Newt Gingrich: Coronavirus battle 'like being in a war,' Americans must call lawmakers to stop the 'pork'

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Former House Speaker and Fox News contributor Newt Gingrich has told his fellow Americans to call their lawmakers and urge them not to insert further billions of dollars of pork barrel spending into important legislation meant to fight the effects of the coronavirus contagion.

"I think this is like being in a war: I think it was psychologically very important to get that bill passed and get it passed with 96 to 0 [in the Senate]," Gingrich said of the $2 trillion relief measure in an interview airing Sunday on "Life, Liberty & Levin."

But Gingrich, who has been forced to remain under lockdown in Italy with his wife Callista -- the U.S. Ambassador to the Holy See -- also told host Mark Levin that the legislation included pages and pages of irrelevant funding allocations that did not directly help the American people.

"I hope that we're going to see the continued movement in this kind of legislation, but I also think, because there are more bills coming in, ... every person who is upset about this bill should call their congressman, call their senators and start right now to build a fire, if you will, against any more of the pork," said Gingrich, who is also the author of the new novel "Shakedown".

The former House Speaker blasted Democrats for a provision providing $25 million in funding to the Kennedy Center for the Performing Arts in Washington D.C. President Trump has also expressed skepticism about the high-profile earmark, noting he'd love to see a show there but there is a time and a place for worrying about such things.

Gingrich claimed to Levin that the aid bill, which Trump signed into law Friday, initially cost half its eventual total before lawmakers added other provisions to it.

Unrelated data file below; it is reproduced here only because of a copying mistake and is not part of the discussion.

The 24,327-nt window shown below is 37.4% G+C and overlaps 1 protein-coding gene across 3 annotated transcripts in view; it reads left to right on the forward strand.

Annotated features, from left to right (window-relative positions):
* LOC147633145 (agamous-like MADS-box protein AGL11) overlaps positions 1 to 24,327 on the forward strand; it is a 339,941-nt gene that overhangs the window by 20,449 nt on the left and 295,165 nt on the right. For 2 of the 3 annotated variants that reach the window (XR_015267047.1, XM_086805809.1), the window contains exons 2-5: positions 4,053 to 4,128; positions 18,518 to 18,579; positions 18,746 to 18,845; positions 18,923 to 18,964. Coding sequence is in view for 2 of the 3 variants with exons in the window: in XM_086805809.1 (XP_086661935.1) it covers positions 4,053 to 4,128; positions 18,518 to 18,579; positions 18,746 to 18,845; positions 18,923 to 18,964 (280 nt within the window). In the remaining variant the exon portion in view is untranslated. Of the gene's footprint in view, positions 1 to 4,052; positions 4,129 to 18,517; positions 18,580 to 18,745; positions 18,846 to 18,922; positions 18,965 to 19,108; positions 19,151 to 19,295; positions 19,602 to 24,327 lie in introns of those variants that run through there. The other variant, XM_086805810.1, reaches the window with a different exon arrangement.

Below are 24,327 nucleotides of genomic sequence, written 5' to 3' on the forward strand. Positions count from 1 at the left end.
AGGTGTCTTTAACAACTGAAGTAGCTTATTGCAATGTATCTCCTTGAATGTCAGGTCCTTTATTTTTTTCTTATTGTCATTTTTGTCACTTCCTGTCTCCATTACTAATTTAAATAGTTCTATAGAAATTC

"I tell people that it's the ... pork in the bill that pulls the train and ultimately gets it done," he said. "I do think we had to pass a pretty big bill."

The bill passed the House by voice vote on Friday, but not before Rep. Thomas Massie, R-Ky., enraged memberes of both parties by calling out the pork in the bill and demanding that lawmakers be forced to take a recorded vote.

Trump ripped into Massie as a "third-rate grandstander," while former Secretary of State John Kerry joked on Twitter that Massie had "tested positive for being an a--hole."

Massie told radio host Ken Matthews on the EIB Network that he hopes his actions will make leadership think twice before trying to pass another loaded spending bill without a quorum or recorded vote.

Levin added that he opened up his own radio show phone lines for hours earlier in the week and heard a veritable chorus of similar opinions to Massie's on the bill. Levin said many blue-collar workers have told him they are all in favor of the federal government issuing much-needed assistance to Americans, but maybe not at such a high price tag with other provisions in the legislation.

Gingrich told Levin that, overall, the battle against coronavirus is akin to World War II, except this time the "global problem" is being caused by the Chinese.


"If the Chinese had been honest, and if the Chinese had intervened at the beginning, I think that 95 percent of this would have disappeared," he said. "And that wasn't just my judgment: There was a British university that looked at it and said what the Chinese did dramatically expanded the problem."

"Well, then China needs to pay a price for it, doesn't it, Mr. Speaker?" asked Levin, who lauded a bill proposed by Sen. Tom Cotton, R-Ark, meant to goad pharmaceutical companies into moving their manufacturing out of China, preferably back to the U.S.

Gingrich responded that the U.S. must "have as a stated goal ... [that] nothing which really matters to us in terms of our national security or our health ... be manufactured in China."

"This disease came from China," Gingrich added. "This is China's fault. All of us are suffering because the dictatorship in China allowed this to happen."

Gingrich's new novel "Shakedown" is the second installment in his Mayberry & Garrett series, and leaves the pair caught in the middle of a deadly crisis with a pending nuclear bomb attack and little help from the government that sidelined them both.